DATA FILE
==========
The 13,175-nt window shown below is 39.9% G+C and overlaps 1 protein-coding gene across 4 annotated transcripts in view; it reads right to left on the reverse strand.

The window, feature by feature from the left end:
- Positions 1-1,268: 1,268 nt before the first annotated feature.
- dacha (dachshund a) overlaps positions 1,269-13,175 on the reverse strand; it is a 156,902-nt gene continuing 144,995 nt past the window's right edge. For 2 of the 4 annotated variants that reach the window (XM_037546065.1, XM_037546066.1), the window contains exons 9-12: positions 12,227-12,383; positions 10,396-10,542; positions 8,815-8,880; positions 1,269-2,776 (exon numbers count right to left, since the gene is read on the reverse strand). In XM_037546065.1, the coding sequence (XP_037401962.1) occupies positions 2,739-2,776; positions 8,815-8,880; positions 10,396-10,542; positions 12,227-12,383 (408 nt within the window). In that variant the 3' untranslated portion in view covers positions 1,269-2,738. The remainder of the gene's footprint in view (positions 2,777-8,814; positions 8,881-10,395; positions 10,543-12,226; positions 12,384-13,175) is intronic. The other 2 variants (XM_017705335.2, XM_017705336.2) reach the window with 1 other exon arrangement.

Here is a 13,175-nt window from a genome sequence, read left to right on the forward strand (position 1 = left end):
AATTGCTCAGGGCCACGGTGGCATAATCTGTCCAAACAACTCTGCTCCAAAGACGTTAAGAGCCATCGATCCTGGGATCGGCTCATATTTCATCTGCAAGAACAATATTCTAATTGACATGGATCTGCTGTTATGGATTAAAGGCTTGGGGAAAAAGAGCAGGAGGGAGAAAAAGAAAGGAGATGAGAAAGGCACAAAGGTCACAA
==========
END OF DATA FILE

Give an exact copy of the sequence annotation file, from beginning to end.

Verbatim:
The 13,175-nt window shown below is 39.9% G+C and overlaps 1 protein-coding gene across 4 annotated transcripts in view; it reads right to left on the reverse strand.

The window, feature by feature from the left end:
- Positions 1-1,268: 1,268 nt before the first annotated feature.
- dacha (dachshund a) overlaps positions 1,269-13,175 on the reverse strand; it is a 156,902-nt gene continuing 144,995 nt past the window's right edge. For 2 of the 4 annotated variants that reach the window (XM_037546065.1, XM_037546066.1), the window contains exons 9-12: positions 12,227-12,383; positions 10,396-10,542; positions 8,815-8,880; positions 1,269-2,776 (exon numbers count right to left, since the gene is read on the reverse strand). In XM_037546065.1, the coding sequence (XP_037401962.1) occupies positions 2,739-2,776; positions 8,815-8,880; positions 10,396-10,542; positions 12,227-12,383 (408 nt within the window). In that variant the 3' untranslated portion in view covers positions 1,269-2,738. The remainder of the gene's footprint in view (positions 2,777-8,814; positions 8,881-10,395; positions 10,543-12,226; positions 12,384-13,175) is intronic. The other 2 variants (XM_017705335.2, XM_017705336.2) reach the window with 1 other exon arrangement.

Here is a 13,175-nt window from a genome sequence, read left to right on the forward strand (position 1 = left end):
AATTGCTCAGGGCCACGGTGGCATAATCTGTCCAAACAACTCTGCTCCAAAGACGTTAAGAGCCATCGATCCTGGGATCGGCTCATATTTCATCTGCAAGAACAATATTCTAATTGACATGGATCTGCTGTTATGGATTAAAGGCTTGGGGAAAAAGAGCAGGAGGGAGAAAAAGAAAGGAGATGAGAAAGGCACAAAGGTCACAA